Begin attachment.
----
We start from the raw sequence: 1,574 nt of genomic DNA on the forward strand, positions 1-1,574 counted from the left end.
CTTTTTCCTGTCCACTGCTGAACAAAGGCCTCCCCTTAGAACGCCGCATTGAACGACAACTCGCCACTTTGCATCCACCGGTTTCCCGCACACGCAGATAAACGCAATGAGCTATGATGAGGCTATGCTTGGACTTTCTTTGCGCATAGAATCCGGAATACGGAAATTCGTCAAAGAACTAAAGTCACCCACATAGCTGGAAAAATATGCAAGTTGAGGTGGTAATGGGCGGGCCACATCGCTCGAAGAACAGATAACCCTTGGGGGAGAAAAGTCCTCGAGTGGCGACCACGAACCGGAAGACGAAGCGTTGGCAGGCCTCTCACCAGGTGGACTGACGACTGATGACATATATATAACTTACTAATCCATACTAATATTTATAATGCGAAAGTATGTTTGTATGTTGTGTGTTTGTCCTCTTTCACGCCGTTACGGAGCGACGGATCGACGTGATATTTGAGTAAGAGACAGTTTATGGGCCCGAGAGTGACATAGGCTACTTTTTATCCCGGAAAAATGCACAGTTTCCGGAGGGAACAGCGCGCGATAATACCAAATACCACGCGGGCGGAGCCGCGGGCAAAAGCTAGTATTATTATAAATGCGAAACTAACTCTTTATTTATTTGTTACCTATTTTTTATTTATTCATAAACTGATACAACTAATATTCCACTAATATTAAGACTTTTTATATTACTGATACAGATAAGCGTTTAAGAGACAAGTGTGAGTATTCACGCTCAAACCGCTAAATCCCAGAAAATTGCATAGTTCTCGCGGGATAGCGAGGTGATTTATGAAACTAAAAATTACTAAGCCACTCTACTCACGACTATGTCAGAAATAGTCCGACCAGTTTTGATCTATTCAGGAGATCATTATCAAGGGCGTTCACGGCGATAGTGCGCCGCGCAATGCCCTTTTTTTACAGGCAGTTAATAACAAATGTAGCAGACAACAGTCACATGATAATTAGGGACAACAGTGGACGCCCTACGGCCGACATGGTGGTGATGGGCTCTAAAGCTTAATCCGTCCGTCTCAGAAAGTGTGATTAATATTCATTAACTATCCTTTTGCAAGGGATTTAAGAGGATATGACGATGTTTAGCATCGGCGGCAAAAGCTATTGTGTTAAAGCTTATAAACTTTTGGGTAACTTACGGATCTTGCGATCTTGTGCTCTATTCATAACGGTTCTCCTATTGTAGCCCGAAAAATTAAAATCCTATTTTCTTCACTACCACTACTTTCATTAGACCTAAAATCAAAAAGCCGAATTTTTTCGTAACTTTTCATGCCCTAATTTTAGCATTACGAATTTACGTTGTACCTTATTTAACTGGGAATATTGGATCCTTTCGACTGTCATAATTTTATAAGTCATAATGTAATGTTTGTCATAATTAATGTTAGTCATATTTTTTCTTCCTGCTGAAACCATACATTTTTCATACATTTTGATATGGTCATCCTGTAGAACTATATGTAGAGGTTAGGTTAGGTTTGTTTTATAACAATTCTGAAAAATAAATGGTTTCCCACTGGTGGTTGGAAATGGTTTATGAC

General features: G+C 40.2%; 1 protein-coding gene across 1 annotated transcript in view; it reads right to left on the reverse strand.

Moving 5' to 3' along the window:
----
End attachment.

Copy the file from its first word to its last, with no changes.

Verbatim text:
We start from the raw sequence: 1,574 nt of genomic DNA on the forward strand, positions 1-1,574 counted from the left end.
CTTTTTCCTGTCCACTGCTGAACAAAGGCCTCCCCTTAGAACGCCGCATTGAACGACAACTCGCCACTTTGCATCCACCGGTTTCCCGCACACGCAGATAAACGCAATGAGCTATGATGAGGCTATGCTTGGACTTTCTTTGCGCATAGAATCCGGAATACGGAAATTCGTCAAAGAACTAAAGTCACCCACATAGCTGGAAAAATATGCAAGTTGAGGTGGTAATGGGCGGGCCACATCGCTCGAAGAACAGATAACCCTTGGGGGAGAAAAGTCCTCGAGTGGCGACCACGAACCGGAAGACGAAGCGTTGGCAGGCCTCTCACCAGGTGGACTGACGACTGATGACATATATATAACTTACTAATCCATACTAATATTTATAATGCGAAAGTATGTTTGTATGTTGTGTGTTTGTCCTCTTTCACGCCGTTACGGAGCGACGGATCGACGTGATATTTGAGTAAGAGACAGTTTATGGGCCCGAGAGTGACATAGGCTACTTTTTATCCCGGAAAAATGCACAGTTTCCGGAGGGAACAGCGCGCGATAATACCAAATACCACGCGGGCGGAGCCGCGGGCAAAAGCTAGTATTATTATAAATGCGAAACTAACTCTTTATTTATTTGTTACCTATTTTTTATTTATTCATAAACTGATACAACTAATATTCCACTAATATTAAGACTTTTTATATTACTGATACAGATAAGCGTTTAAGAGACAAGTGTGAGTATTCACGCTCAAACCGCTAAATCCCAGAAAATTGCATAGTTCTCGCGGGATAGCGAGGTGATTTATGAAACTAAAAATTACTAAGCCACTCTACTCACGACTATGTCAGAAATAGTCCGACCAGTTTTGATCTATTCAGGAGATCATTATCAAGGGCGTTCACGGCGATAGTGCGCCGCGCAATGCCCTTTTTTTACAGGCAGTTAATAACAAATGTAGCAGACAACAGTCACATGATAATTAGGGACAACAGTGGACGCCCTACGGCCGACATGGTGGTGATGGGCTCTAAAGCTTAATCCGTCCGTCTCAGAAAGTGTGATTAATATTCATTAACTATCCTTTTGCAAGGGATTTAAGAGGATATGACGATGTTTAGCATCGGCGGCAAAAGCTATTGTGTTAAAGCTTATAAACTTTTGGGTAACTTACGGATCTTGCGATCTTGTGCTCTATTCATAACGGTTCTCCTATTGTAGCCCGAAAAATTAAAATCCTATTTTCTTCACTACCACTACTTTCATTAGACCTAAAATCAAAAAGCCGAATTTTTTCGTAACTTTTCATGCCCTAATTTTAGCATTACGAATTTACGTTGTACCTTATTTAACTGGGAATATTGGATCCTTTCGACTGTCATAATTTTATAAGTCATAATGTAATGTTTGTCATAATTAATGTTAGTCATATTTTTTCTTCCTGCTGAAACCATACATTTTTCATACATTTTGATATGGTCATCCTGTAGAACTATATGTAGAGGTTAGGTTAGGTTTGTTTTATAACAATTCTGAAAAATAAATGGTTTCCCACTGGTGGTTGGAAATGGTTTATGAC

General features: G+C 40.2%; 1 protein-coding gene across 1 annotated transcript in view; it reads right to left on the reverse strand.

Moving 5' to 3' along the window: